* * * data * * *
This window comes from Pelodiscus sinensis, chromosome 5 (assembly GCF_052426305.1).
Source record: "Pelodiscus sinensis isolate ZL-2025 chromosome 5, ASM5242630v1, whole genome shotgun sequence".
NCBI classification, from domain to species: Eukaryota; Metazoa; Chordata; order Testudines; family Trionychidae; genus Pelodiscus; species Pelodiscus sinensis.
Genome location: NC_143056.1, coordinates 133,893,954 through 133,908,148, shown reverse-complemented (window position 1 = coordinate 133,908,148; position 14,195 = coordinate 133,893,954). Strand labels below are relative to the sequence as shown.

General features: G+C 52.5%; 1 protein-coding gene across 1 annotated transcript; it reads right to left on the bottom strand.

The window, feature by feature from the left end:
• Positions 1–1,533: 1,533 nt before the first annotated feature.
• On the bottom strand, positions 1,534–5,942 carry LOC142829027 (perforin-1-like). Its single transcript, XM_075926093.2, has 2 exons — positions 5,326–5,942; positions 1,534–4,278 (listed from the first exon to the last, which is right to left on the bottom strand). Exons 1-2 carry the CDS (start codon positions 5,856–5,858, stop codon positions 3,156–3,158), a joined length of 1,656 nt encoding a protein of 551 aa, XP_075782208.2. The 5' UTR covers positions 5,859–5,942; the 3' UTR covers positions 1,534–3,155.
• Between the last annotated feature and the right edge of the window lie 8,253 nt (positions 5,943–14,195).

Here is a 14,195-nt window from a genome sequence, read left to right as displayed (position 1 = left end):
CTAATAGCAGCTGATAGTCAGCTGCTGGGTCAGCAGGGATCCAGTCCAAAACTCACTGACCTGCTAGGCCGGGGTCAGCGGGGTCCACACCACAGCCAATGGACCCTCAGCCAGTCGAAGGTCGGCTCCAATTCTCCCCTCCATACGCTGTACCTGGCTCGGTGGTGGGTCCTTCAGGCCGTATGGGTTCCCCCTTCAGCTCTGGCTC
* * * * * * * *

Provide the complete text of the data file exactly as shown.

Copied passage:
This window comes from Pelodiscus sinensis, chromosome 5 (assembly GCF_052426305.1).
Source record: "Pelodiscus sinensis isolate ZL-2025 chromosome 5, ASM5242630v1, whole genome shotgun sequence".
NCBI classification, from domain to species: Eukaryota; Metazoa; Chordata; order Testudines; family Trionychidae; genus Pelodiscus; species Pelodiscus sinensis.
Genome location: NC_143056.1, coordinates 133,893,954 through 133,908,148, shown reverse-complemented (window position 1 = coordinate 133,908,148; position 14,195 = coordinate 133,893,954). Strand labels below are relative to the sequence as shown.

General features: G+C 52.5%; 1 protein-coding gene across 1 annotated transcript; it reads right to left on the bottom strand.

The window, feature by feature from the left end:
• Positions 1–1,533: 1,533 nt before the first annotated feature.
• On the bottom strand, positions 1,534–5,942 carry LOC142829027 (perforin-1-like). Its single transcript, XM_075926093.2, has 2 exons — positions 5,326–5,942; positions 1,534–4,278 (listed from the first exon to the last, which is right to left on the bottom strand). Exons 1-2 carry the CDS (start codon positions 5,856–5,858, stop codon positions 3,156–3,158), a joined length of 1,656 nt encoding a protein of 551 aa, XP_075782208.2. The 5' UTR covers positions 5,859–5,942; the 3' UTR covers positions 1,534–3,155.
• Between the last annotated feature and the right edge of the window lie 8,253 nt (positions 5,943–14,195).

Here is a 14,195-nt window from a genome sequence, read left to right as displayed (position 1 = left end):
CTAATAGCAGCTGATAGTCAGCTGCTGGGTCAGCAGGGATCCAGTCCAAAACTCACTGACCTGCTAGGCCGGGGTCAGCGGGGTCCACACCACAGCCAATGGACCCTCAGCCAGTCGAAGGTCGGCTCCAATTCTCCCCTCCATACGCTGTACCTGGCTCGGTGGTGGGTCCTTCAGGCCGTATGGGTTCCCCCTTCAGCTCTGGCTC